The devastating high-speed crash that killed Formula 2 driver Anthoine Hubert at last year’s Belgian Grand Prix sent shockwaves through the sport.
Hubert, 22, was driving for the British team Arden and a Renault Sport Affiliated Driver. He was also friends with several F1 drivers, most notably fellow Frenchman Pierre Gasly.
The horror crash was witnessed by stars such as Lewis Hamilton who saw events unfold on TV.
Netflix ’s Formula 1: Drive to Survive documentary does not gloss over what happened but sensitively shows deals with the crash and the impact it had on other drivers.
Who was Anthoine Hubert?
The 2019 season was Hubert’s first in Formula 2 having won the GP3 championship the year before.
Born in 1996, he started karting at the age of 12 before going on to race in Formula 4, Formula Renault and the European Formula 3 championship during his teenage years.
In 2017 he joined GP3, two rungs below F1 on the motorsport ladder, going on to win the title a year later.
During his title-winning 2018 season he also became a Renault Sport Affiliated Driver.
For 2019 he made the step up to Formula 2 and won races in Monaco and France during his debut season.
Hubert had just started the second lap of the F2 feature race at Belgium’s Spa-Francorchamps circuit on Saturday August 31.
Ahead of him rival Giuliano Alesi crashed due to a puncture as he climbed the notoriously fast Radillon curve. Drivers immediately behind him braked, but an unsighted Hubert clipped one of the slowing cars which sent him into the barriers at an acute angle.
That impact put Hubert’s car on its side and sent him into the path of Juan Manuel Correa who struck the Frenchman’s vehicle in the area around the cockpit at around 160mph.
That collision tore Hubert’s care in two and ripped off the front of Correa’s – which was also launched into the air before landing upside down. Frenchman Hubert was sent into the barriers for a second time before he eventually came to rest.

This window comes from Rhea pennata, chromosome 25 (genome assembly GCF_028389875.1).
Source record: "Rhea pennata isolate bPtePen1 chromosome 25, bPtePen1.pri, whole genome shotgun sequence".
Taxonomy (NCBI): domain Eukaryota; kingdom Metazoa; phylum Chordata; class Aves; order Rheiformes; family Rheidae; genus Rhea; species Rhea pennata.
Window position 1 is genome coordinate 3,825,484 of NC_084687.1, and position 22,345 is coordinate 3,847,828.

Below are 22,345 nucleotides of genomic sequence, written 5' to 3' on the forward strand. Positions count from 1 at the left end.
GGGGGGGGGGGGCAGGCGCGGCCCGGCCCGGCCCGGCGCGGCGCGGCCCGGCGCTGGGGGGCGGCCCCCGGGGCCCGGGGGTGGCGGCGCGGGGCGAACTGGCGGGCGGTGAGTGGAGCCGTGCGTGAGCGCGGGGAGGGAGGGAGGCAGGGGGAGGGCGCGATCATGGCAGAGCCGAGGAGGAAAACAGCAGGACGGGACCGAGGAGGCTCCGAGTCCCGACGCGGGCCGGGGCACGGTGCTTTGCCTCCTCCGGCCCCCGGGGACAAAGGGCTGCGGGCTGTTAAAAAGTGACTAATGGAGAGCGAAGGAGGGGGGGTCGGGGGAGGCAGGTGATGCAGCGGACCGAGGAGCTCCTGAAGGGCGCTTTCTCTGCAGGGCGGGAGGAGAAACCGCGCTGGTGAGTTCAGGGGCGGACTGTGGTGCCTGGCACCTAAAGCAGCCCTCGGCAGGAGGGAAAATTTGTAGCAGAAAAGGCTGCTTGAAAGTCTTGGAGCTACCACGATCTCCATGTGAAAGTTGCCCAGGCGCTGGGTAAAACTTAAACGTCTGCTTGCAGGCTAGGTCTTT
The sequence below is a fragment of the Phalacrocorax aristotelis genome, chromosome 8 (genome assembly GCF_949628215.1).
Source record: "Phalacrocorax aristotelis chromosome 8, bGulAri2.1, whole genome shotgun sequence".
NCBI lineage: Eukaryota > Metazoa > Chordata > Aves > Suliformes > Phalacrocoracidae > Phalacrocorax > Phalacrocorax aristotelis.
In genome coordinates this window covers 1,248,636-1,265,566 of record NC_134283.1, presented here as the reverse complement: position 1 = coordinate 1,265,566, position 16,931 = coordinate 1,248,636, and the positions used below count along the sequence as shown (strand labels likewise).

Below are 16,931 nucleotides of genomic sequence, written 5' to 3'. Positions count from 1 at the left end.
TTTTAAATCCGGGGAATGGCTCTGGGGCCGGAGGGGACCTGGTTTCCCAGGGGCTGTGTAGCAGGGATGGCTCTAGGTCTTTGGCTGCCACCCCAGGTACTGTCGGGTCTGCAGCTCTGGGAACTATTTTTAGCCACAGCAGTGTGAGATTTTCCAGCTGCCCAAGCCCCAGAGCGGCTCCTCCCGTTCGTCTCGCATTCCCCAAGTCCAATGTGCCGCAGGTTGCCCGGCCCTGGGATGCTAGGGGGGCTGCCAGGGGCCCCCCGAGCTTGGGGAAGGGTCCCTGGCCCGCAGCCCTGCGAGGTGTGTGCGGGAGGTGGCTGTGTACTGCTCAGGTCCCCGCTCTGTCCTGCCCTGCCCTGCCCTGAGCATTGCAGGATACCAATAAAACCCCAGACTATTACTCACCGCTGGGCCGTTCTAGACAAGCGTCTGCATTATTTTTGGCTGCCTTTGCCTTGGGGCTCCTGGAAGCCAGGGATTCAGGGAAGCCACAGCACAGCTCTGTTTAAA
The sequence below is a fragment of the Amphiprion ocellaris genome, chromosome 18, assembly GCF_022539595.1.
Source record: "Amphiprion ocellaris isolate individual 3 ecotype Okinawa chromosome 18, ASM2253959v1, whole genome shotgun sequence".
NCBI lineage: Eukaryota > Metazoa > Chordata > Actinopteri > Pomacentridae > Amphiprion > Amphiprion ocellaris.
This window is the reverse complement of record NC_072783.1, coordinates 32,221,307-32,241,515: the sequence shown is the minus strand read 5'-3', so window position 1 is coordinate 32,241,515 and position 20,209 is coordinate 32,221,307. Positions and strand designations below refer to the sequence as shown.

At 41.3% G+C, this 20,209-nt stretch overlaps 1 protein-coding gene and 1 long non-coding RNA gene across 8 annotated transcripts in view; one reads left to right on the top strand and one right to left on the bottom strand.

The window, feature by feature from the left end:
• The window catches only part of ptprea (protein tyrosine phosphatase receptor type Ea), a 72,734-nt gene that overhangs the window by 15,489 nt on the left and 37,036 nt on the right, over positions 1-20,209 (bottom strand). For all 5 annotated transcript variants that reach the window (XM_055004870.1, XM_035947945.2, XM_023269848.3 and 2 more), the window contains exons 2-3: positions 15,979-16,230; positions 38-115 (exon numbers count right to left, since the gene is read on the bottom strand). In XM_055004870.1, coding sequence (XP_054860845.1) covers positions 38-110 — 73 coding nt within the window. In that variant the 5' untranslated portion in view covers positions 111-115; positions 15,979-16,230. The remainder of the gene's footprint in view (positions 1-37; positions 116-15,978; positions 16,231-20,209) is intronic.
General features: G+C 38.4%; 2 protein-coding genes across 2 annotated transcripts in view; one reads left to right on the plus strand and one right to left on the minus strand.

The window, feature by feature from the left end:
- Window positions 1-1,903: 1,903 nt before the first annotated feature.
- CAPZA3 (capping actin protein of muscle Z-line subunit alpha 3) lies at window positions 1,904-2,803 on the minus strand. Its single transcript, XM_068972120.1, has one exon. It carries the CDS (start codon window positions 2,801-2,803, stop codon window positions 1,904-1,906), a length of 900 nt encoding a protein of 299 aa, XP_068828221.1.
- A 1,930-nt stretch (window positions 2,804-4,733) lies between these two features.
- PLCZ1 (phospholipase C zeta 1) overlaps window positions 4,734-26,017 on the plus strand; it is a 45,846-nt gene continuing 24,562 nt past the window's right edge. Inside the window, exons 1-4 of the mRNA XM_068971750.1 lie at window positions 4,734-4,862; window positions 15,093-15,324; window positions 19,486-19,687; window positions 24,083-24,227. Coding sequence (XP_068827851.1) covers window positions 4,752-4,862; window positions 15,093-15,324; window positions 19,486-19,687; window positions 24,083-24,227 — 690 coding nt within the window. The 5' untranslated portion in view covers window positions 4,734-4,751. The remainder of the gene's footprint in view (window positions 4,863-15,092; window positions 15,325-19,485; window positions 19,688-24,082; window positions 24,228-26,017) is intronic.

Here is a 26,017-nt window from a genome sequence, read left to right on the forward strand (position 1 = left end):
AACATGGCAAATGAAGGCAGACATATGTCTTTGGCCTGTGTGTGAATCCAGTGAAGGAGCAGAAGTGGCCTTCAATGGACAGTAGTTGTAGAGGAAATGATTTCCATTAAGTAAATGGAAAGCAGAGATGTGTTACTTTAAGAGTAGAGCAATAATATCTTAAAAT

F1 stars including Lewis Hamilton saw the horrifically violent crash unfold on TV while giving interviews.
Breaking away from the question he was answering he remarked: "Oh wow. Hope that kid's good. Wow. That's terrifying." He then walked off without saying anything, clearly deeply concerned by what he’d just seen.
Doctors and marshals reached the drivers within seconds with Hubert and Correa both taken to the circuit’s medical centre where Hubert was officially declared dead at 18:35.
American Correa suffered spinal injuries and two broken legs while Alesi walked away unharmed.
Reaction to the crash
The racing community immediately paid its respects to Hubert.
Drivers from both F1 and F2 posted tributes on social media while cars and helmets carried stickers bearing Hubert’s name and number.
The Formula 2 feature race was abandoned along with the sprint race scheduled for the following day.
Ahead of the F1 Belgian Grand Prix on the Sunday (September 1) all drivers gathered around Hubert’s helmet for a minute’s silence. Race winner Charles Leclerc dedicated his maiden victory to the 22-year-old.
Hubert’s car number, 19, has since been retired from use in F2 while the Anthoine Hubert Award has been introduced at the FIA Formula 2 end-of-season prize giving ceremony in Monaco.
The award goes to that season’s highest-placed F2 rookie.
Five months after the fatal crash the FIA concluded that no driver was to blame.
An official report stated there was “no specific cause but multiple contributory factors” to the tragedy, adding that there was also “no evidence that any driver failed to react appropriately in response to the yellow flag or to the circumstances on track”.
The investigation concluded that “the reaction of marshals and race control in deploying signalling and rescue services is considered timely and good”.
Juan Manuel Correa
American driver Correa suffered fractures in both legs and a spinal injury.
A week after the crash he was placed into an induced coma after he developed acute respiratory distress syndrome in the days following the crash.
Correa was kept in a coma for a fortnight, waking again on September 20. However, it was another week until he was strong enough for further surgery on his legs.
A month after the crash he released a statement saying: “It’s been a very rough five weeks since the accident. Obviously I never said it publicly but I want to publicly give my deepest condolences to the Hubert family.”
He also admitted he may never fully recover but said he was “very grateful to be alive and very grateful for the people that have been with me”.
In November he gave more details to an Argentinian radio station, saying his recovery will take more than a year.
“Basically the doctors rebuilt my right leg, the left one suffered much milder injuries, a single surgery was enough.
“Unfortunately, it is most likely to never make a full recovery in my [right] leg. But I will fight to recover it enough to step on the throttle again.”
Shortly before the FIA published its report in early February Correa claimed that he had not been given access to the full report and said it “raises more questions than it provides answers”.
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